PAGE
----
Suspect in killing of Boston doctors arraigned from hospital on murder charges

The suspect in the brutal slaying of two engaged doctors at their penthouse apartment in Boston was arraigned on murder charges from his hospital bed Monday afternoon, as officials investigated any relationship between the alleged killer and the dead couple.

Drs. Lina Bolaños, 38, and Richard Field, 49, were found dead at a luxury condominium in South Boston on Friday — with their throats slit — by police responding to a call of a man with a gun on Friday night, officials said.

Suspect Bampumim Teixeira, 30, was being treated in a Boston hospital after exchanging gunfire with police and kept his eyes closed for nearly the entire arraignment, nodding only slightly in response to questions. Two not-guilty pleas were entered on his behalf for the two counts of murder he faces.

More on the couple:

Teixeira was ordered held without bail pending trial by a judge on Monday afternoon. His next date in court was set for a probable cause hearing on June 8.

A senior law enforcement official with knowledge of the investigation told NBC News that the doctors were allegedly bound and killed when Teixeira slit their throats on Friday evening.

The law enforcement official said that the suspect also wrote a message of retribution on one of the walls of Field and Bolaños' apartment.

The official said that one of the keys of the investigation is how the suspect was able to get in the building given the security systems that were in place, which included a key system to get into the building and access the elevator.

"Right now that's the $64,000 question," the official said.

A prosecutor said at the bedside arraignment that a friend of the two doctors had frantically called police after receiving two texts message describing a gunman in the 11th floor apartment and "a plea for help."

The responding officers used a set of keys they found on the floor outside the apartment to get in, where they found a man dark clothing who exchanged fire with officers, Suffolk County Assistant District Attorney John Pappas said.

The Boston Police Department said in a previous statement the suspect "immediately began firing" after encountering the officers at around 8:38 p.m. The officers shot back, and wounded the suspect, who was taken into custody after the violent struggle and hospitalized with non-life threatening injuries.

Teixeira suffered injuries to his left hand, abdomen, and leg, Pappas said Monday afternoon.

The prosecutor said the officers then encountered the bodies of Bolaños and Field, who were both bound and had sustained "obvious trauma."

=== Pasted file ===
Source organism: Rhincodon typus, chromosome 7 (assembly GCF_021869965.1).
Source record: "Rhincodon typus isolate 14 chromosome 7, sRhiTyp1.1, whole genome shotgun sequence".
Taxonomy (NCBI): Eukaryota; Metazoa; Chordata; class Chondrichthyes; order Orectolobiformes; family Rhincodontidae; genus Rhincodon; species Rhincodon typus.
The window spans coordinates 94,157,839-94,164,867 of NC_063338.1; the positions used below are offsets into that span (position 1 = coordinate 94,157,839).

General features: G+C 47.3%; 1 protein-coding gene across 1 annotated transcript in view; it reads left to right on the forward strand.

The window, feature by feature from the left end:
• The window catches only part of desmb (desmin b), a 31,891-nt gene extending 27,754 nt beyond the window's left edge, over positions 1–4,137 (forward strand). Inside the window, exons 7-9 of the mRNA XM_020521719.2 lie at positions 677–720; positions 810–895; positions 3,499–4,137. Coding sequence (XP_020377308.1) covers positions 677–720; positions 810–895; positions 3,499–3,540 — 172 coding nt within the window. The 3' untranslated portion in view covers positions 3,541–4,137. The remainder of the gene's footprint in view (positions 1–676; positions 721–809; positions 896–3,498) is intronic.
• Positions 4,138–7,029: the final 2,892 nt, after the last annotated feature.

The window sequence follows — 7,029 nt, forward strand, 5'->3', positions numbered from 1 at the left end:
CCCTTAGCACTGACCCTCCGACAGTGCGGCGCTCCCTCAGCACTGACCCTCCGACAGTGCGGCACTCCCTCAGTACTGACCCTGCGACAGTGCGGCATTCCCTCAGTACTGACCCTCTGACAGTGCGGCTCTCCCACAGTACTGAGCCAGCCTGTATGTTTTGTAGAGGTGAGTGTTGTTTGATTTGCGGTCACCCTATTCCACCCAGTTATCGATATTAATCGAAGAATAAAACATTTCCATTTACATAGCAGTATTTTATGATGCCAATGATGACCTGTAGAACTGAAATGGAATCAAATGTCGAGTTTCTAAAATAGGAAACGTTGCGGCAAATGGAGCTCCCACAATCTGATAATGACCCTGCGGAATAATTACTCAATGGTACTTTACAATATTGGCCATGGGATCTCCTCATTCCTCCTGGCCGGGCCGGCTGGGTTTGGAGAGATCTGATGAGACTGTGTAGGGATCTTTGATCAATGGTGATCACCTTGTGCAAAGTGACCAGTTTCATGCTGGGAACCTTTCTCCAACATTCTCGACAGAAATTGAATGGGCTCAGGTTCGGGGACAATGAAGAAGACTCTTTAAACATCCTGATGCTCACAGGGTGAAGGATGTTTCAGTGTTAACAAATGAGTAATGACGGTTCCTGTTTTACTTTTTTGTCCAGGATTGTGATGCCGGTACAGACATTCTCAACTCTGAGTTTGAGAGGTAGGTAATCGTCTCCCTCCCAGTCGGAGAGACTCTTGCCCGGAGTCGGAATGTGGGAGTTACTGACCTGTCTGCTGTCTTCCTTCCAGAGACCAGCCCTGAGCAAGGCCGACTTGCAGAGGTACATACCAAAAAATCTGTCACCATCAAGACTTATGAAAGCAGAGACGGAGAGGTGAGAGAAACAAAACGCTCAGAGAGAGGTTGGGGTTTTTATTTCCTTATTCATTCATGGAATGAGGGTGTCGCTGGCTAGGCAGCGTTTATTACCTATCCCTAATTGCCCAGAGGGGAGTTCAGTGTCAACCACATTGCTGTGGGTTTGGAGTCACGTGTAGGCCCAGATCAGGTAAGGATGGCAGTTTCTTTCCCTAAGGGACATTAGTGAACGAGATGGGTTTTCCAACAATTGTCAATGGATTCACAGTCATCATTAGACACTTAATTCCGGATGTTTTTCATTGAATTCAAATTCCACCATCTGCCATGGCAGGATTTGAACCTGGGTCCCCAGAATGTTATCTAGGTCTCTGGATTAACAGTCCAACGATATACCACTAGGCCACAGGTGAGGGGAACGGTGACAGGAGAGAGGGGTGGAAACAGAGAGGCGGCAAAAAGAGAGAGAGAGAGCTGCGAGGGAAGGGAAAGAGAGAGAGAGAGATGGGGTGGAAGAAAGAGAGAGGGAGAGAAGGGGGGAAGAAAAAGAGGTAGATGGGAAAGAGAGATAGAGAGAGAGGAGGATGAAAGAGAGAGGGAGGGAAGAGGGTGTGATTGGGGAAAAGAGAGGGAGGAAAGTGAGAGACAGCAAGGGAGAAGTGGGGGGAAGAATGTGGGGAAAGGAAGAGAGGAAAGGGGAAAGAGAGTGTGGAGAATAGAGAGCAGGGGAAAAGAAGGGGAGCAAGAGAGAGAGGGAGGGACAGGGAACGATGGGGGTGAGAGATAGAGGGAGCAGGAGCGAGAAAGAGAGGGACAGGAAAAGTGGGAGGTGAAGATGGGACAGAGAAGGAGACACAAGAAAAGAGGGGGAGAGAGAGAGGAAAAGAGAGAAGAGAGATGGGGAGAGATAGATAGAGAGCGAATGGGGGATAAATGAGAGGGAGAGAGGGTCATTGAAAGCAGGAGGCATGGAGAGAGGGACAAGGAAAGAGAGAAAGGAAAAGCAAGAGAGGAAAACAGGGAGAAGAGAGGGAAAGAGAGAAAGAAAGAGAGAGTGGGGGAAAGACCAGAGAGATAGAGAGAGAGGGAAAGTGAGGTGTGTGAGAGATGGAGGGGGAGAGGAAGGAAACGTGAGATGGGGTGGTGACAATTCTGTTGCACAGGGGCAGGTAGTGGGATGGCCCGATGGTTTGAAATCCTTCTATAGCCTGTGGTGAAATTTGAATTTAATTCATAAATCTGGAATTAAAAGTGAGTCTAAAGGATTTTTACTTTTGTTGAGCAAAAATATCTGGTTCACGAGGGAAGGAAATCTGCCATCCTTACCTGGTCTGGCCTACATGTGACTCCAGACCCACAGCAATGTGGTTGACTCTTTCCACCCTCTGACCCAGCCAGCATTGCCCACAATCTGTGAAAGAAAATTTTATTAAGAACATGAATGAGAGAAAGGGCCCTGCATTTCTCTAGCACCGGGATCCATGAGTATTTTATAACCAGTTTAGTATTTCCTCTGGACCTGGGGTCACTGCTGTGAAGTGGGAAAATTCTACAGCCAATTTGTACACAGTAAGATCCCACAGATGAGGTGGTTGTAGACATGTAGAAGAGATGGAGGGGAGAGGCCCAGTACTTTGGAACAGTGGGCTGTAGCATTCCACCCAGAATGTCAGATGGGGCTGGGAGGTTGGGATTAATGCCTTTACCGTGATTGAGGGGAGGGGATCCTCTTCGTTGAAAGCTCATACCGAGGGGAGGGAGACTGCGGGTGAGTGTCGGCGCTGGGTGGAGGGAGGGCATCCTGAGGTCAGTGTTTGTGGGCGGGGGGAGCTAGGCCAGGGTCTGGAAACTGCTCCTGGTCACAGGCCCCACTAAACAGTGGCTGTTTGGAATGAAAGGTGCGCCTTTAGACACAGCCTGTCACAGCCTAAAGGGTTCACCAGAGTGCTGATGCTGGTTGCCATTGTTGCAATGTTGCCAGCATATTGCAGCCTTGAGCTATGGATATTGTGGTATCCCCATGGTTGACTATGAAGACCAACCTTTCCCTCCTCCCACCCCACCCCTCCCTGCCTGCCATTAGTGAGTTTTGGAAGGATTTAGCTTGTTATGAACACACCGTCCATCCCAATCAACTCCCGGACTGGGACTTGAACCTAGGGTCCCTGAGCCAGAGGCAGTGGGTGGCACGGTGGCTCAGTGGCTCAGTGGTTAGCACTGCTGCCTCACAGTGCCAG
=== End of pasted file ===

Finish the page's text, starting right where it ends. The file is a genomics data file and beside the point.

He added that "just inside the apartment door" and "in a remarkably conspicuous area," the suspect had left a back backpack "filled with jewelry" that presumably belonged to Bolaños.

Suffolk County District Attorney's Office spokesman Jake Wark had said earlier Monday that Teixeira would be facing murder charges.

On Monday, Ward told NBC News that the motive behind the killings and any potential relationship between the victims and suspect remained under investigation.

Boston Police Commissioner William Evans told reporters Friday night that they believed "clearly, the victims here and the individual, the suspect, knew each other," but added that they had not yet discovered a motive.

On Sunday, a police spokeswoman told NBC News that the killings "did not appear random."

Related: Engaged Doctors Found Brutally Slain in Boston Penthouse Apartment

Teixeira had served about nine months out of about a one-year sentence for a larceny conviction when he was recently released, Wark said. He was imprisoned after pleading guilty to two counts of larceny for demanding money from the same bank, once in 2016 and once in 2014, he said.

Suffolk County Sheriff's Department Spokesman Peter Van Delft told NBC News on Monday that Teixeira had been in jail from July 14, 2016, until Sept. 30, 2016.

On that same day, he was sent to the county house of correction, where he served time in prison until April 4.

Bolaños and Field were engaged and both were anesthesiologists.

The chief medical officer at Massachusetts Eye and Ear, where Bolaños worked, said everyone there "really loved her."

"Lina personified the ideal traits of a pediatric anesthesiologist, combining excellent skill with great compassion," Sunil Eappen, who is also chief of anesthesia at Massachusetts Eye and Ear, said Sunday afternoon. "She was warm and caring with both parents and the children she treated, creating a sense of calm even while managing the most stressful of cases."

"It is desperately hard for all of us to fathom that our friend who never failed to brighten our days is no longer with us," he said.

North Shore Pain Management, where Field worked as a doctor, released a statement saying he was known for his "tireless devotion."

"Dr. Field was a guiding vision at North Shore Pain Management and was instrumental in the creation of this practice, in 2010," the company said in the statement, later adding that he "was noted for his tireless devotion to his patients, staff and colleagues."